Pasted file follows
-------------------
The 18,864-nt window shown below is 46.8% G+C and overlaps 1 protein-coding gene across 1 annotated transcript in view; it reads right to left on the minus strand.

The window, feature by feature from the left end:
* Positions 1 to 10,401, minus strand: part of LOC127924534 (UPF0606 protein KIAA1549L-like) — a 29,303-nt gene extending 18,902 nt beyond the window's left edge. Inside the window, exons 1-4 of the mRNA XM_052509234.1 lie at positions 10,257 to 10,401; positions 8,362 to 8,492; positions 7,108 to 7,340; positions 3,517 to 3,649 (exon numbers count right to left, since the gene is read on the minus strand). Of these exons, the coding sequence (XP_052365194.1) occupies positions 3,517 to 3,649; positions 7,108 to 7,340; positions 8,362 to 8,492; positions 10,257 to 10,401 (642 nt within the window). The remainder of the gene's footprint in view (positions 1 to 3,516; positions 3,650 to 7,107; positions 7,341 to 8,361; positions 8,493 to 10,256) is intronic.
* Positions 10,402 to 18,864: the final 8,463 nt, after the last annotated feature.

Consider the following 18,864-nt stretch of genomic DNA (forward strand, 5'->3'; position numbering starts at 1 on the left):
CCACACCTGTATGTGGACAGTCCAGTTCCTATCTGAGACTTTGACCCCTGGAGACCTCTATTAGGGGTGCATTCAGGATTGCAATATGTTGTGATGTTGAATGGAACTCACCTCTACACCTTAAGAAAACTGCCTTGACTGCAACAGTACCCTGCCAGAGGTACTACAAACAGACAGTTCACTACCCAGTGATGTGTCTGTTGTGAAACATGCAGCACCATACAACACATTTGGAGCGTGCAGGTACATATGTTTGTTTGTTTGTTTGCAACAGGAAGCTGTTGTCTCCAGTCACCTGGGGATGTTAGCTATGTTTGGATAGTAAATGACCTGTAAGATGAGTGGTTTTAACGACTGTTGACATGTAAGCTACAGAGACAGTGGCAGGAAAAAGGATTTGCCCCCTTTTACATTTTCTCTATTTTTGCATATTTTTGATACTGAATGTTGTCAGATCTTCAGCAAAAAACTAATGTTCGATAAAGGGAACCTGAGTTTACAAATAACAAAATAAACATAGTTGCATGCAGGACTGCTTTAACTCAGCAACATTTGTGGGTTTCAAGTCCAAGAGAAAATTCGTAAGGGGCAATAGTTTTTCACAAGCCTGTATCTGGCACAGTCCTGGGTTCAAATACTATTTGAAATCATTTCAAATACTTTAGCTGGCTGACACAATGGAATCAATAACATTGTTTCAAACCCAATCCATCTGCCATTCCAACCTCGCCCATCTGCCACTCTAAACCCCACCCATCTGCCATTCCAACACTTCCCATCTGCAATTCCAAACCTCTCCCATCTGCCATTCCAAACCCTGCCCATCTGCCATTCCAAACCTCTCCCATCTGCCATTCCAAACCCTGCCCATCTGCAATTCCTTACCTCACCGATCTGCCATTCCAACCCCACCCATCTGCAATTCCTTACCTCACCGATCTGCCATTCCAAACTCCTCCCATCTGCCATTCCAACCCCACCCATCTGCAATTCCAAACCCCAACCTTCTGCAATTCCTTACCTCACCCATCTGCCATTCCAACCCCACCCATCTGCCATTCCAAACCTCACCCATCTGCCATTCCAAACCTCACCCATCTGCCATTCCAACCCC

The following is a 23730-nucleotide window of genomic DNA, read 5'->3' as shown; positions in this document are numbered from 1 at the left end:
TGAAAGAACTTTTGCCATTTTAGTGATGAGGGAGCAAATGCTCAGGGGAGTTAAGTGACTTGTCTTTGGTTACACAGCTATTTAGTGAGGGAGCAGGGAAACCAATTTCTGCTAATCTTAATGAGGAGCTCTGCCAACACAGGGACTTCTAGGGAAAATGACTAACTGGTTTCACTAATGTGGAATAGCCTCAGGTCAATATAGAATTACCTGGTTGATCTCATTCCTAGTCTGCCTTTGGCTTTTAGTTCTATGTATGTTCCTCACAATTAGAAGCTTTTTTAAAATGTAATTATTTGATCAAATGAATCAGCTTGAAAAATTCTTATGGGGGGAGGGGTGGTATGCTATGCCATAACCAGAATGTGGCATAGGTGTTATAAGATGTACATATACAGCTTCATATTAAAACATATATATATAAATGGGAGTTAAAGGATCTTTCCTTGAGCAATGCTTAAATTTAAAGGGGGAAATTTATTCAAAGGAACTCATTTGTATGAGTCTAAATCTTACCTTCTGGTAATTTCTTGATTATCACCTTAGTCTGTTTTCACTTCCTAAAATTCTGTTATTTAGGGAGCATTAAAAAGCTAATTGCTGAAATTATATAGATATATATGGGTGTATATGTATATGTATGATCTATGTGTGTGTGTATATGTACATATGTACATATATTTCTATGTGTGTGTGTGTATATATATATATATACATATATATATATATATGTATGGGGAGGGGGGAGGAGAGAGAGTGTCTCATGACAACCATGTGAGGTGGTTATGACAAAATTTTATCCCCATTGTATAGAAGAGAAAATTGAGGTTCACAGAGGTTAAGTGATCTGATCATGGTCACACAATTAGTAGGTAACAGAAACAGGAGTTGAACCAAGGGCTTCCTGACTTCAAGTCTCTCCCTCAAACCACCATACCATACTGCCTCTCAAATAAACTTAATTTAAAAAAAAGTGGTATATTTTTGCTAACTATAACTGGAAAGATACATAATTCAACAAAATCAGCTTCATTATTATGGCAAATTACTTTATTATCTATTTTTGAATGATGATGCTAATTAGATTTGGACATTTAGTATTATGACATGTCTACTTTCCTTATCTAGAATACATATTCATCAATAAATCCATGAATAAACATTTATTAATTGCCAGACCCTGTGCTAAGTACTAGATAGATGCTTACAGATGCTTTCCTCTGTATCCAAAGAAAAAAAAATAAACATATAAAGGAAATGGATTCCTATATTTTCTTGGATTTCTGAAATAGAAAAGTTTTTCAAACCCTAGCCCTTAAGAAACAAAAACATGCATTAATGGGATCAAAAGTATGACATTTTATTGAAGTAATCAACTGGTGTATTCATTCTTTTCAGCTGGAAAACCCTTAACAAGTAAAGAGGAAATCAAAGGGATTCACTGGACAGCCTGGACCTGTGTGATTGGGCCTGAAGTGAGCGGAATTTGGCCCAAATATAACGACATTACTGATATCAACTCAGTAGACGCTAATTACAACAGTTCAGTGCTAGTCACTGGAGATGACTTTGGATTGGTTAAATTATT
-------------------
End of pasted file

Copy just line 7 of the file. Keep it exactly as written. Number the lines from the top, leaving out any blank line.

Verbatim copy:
The following is a 23730-nucleotide window of genomic DNA, read 5'->3' as shown; positions in this document are numbered from 1 at the left end: